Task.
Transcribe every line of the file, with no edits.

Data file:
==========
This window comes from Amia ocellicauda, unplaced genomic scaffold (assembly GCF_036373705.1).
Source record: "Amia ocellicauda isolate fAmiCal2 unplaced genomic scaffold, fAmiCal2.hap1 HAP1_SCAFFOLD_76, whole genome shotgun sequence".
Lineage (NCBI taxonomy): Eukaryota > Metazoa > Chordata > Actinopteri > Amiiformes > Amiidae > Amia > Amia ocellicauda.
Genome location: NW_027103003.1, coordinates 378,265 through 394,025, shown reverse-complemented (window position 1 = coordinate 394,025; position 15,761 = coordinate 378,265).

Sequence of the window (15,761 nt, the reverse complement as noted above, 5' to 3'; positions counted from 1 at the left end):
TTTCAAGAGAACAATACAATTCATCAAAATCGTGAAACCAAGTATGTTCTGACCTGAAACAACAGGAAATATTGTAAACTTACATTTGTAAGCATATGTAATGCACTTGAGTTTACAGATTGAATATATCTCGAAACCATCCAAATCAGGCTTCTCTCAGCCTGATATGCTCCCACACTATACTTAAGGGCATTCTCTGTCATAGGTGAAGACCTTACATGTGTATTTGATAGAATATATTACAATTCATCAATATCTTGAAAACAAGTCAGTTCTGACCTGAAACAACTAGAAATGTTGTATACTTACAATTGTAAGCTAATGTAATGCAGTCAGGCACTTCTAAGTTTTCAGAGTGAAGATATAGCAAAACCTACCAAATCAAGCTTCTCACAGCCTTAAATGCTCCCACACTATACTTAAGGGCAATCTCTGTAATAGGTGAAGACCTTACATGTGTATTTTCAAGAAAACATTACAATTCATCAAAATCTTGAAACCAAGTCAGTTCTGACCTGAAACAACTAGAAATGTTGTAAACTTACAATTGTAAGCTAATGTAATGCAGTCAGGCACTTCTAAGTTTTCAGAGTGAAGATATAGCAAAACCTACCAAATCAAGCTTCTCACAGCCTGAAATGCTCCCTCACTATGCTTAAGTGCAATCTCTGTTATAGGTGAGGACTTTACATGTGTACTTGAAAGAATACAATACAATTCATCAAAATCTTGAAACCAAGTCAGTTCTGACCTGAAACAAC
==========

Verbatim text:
This window comes from Amia ocellicauda, unplaced genomic scaffold (assembly GCF_036373705.1).
Source record: "Amia ocellicauda isolate fAmiCal2 unplaced genomic scaffold, fAmiCal2.hap1 HAP1_SCAFFOLD_76, whole genome shotgun sequence".
Lineage (NCBI taxonomy): Eukaryota > Metazoa > Chordata > Actinopteri > Amiiformes > Amiidae > Amia > Amia ocellicauda.
Genome location: NW_027103003.1, coordinates 378,265 through 394,025, shown reverse-complemented (window position 1 = coordinate 394,025; position 15,761 = coordinate 378,265).

Sequence of the window (15,761 nt, the reverse complement as noted above, 5' to 3'; positions counted from 1 at the left end):
TTTCAAGAGAACAATACAATTCATCAAAATCGTGAAACCAAGTATGTTCTGACCTGAAACAACAGGAAATATTGTAAACTTACATTTGTAAGCATATGTAATGCACTTGAGTTTACAGATTGAATATATCTCGAAACCATCCAAATCAGGCTTCTCTCAGCCTGATATGCTCCCACACTATACTTAAGGGCATTCTCTGTCATAGGTGAAGACCTTACATGTGTATTTGATAGAATATATTACAATTCATCAATATCTTGAAAACAAGTCAGTTCTGACCTGAAACAACTAGAAATGTTGTATACTTACAATTGTAAGCTAATGTAATGCAGTCAGGCACTTCTAAGTTTTCAGAGTGAAGATATAGCAAAACCTACCAAATCAAGCTTCTCACAGCCTTAAATGCTCCCACACTATACTTAAGGGCAATCTCTGTAATAGGTGAAGACCTTACATGTGTATTTTCAAGAAAACATTACAATTCATCAAAATCTTGAAACCAAGTCAGTTCTGACCTGAAACAACTAGAAATGTTGTAAACTTACAATTGTAAGCTAATGTAATGCAGTCAGGCACTTCTAAGTTTTCAGAGTGAAGATATAGCAAAACCTACCAAATCAAGCTTCTCACAGCCTGAAATGCTCCCTCACTATGCTTAAGTGCAATCTCTGTTATAGGTGAGGACTTTACATGTGTACTTGAAAGAATACAATACAATTCATCAAAATCTTGAAACCAAGTCAGTTCTGACCTGAAACAAC